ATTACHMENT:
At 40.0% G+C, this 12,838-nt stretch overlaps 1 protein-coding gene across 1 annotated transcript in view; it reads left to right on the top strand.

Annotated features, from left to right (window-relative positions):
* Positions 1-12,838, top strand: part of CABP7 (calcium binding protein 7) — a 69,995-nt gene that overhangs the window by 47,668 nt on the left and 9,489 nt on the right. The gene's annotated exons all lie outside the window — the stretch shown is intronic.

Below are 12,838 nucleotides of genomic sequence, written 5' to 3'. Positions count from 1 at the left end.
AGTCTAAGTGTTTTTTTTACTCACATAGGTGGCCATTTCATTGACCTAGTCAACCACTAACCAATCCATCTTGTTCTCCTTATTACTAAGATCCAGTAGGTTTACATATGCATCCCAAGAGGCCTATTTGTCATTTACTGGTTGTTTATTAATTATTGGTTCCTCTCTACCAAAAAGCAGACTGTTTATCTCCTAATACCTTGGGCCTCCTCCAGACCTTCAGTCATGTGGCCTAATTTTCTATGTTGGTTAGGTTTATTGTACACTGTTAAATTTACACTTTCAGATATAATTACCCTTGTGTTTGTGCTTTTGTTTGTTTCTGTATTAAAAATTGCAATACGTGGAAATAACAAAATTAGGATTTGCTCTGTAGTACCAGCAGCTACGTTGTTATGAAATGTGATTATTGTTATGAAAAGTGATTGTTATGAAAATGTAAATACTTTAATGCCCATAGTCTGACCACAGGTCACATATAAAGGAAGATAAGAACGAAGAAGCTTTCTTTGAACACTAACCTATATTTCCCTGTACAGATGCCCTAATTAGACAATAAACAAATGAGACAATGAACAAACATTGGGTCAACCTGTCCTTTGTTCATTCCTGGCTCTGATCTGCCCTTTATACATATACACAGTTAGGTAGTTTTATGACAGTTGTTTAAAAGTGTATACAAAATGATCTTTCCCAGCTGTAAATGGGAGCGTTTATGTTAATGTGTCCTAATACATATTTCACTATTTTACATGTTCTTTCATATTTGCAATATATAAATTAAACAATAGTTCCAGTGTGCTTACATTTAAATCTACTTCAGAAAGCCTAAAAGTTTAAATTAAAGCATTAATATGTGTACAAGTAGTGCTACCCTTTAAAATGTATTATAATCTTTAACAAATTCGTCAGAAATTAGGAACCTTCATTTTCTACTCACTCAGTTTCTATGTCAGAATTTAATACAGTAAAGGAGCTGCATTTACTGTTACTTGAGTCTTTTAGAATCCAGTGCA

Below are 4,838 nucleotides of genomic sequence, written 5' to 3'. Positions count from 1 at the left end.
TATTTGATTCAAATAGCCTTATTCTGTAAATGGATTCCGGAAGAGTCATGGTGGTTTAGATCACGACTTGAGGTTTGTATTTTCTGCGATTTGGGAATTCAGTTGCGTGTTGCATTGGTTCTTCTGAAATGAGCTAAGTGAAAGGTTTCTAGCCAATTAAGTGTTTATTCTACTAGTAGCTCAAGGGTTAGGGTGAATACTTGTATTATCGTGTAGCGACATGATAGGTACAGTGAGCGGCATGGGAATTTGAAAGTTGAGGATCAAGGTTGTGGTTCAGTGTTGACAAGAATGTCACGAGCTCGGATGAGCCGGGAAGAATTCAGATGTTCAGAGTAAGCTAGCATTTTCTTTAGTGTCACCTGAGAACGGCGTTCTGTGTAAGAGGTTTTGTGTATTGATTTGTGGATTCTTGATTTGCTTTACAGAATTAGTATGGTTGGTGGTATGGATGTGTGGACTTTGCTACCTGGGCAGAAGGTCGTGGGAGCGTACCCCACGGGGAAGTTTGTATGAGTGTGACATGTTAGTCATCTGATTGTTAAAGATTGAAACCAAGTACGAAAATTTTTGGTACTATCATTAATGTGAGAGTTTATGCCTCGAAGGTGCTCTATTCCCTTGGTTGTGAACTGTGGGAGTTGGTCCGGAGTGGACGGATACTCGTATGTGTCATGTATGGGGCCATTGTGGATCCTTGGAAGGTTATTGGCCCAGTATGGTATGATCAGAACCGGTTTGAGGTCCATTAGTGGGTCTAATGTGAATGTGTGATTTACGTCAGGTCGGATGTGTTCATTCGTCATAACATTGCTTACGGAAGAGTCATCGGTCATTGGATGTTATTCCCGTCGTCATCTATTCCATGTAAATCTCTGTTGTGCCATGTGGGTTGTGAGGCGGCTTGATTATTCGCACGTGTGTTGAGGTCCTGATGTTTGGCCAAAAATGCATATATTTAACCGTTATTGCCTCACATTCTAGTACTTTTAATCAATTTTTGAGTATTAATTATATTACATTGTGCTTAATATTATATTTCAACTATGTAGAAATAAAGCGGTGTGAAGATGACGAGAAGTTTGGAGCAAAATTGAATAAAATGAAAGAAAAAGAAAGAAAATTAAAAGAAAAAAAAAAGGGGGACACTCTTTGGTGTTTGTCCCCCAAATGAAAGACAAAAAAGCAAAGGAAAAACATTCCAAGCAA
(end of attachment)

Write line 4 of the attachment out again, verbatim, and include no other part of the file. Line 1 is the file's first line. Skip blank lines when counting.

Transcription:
Below are 12,838 nucleotides of genomic sequence, written 5' to 3'. Positions count from 1 at the left end.